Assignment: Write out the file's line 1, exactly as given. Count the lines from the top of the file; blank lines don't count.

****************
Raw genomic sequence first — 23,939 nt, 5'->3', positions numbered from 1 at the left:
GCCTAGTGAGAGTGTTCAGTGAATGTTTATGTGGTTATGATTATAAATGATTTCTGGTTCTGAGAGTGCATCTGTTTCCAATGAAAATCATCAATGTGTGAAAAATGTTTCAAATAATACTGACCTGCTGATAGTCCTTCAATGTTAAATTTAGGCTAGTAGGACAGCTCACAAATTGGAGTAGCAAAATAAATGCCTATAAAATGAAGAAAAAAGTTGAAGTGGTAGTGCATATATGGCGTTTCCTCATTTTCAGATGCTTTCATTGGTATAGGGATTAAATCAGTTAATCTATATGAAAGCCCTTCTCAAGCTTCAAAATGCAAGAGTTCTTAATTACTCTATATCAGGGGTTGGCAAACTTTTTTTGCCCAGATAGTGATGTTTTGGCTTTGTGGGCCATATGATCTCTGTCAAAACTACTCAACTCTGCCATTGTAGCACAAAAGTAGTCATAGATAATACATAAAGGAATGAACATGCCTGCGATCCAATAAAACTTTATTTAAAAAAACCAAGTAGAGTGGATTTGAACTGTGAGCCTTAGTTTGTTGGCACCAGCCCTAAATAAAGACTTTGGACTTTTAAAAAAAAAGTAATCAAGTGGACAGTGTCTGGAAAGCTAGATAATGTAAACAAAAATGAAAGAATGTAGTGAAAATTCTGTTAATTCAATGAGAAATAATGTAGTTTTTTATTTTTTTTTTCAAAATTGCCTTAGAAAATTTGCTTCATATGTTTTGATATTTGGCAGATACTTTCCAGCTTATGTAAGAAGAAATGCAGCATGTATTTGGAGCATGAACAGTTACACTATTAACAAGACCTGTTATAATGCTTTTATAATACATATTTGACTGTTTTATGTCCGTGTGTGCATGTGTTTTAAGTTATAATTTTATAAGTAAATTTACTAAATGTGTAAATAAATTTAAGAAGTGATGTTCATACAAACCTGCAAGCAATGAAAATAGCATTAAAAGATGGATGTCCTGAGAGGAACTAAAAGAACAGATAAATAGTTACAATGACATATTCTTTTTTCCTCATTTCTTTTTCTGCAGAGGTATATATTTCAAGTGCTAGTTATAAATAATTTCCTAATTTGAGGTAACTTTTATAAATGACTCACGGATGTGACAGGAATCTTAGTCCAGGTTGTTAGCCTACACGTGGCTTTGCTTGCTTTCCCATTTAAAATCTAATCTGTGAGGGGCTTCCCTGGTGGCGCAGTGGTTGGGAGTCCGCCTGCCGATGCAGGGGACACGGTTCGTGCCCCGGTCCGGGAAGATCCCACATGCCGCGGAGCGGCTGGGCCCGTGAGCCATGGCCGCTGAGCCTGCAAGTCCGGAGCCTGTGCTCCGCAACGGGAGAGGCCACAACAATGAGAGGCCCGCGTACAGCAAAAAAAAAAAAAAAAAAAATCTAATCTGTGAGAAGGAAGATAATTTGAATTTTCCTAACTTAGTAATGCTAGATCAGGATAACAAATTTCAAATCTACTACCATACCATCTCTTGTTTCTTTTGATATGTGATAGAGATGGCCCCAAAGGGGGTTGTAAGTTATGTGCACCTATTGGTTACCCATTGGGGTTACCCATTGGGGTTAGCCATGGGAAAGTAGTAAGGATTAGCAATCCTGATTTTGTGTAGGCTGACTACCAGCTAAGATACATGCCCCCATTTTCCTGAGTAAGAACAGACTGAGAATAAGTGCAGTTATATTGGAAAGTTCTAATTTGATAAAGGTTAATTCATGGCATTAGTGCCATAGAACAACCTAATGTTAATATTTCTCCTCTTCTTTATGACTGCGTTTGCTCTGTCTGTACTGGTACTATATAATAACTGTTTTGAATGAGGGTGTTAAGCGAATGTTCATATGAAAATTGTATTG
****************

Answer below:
Raw genomic sequence first — 23,939 nt, 5'->3', positions numbered from 1 at the left: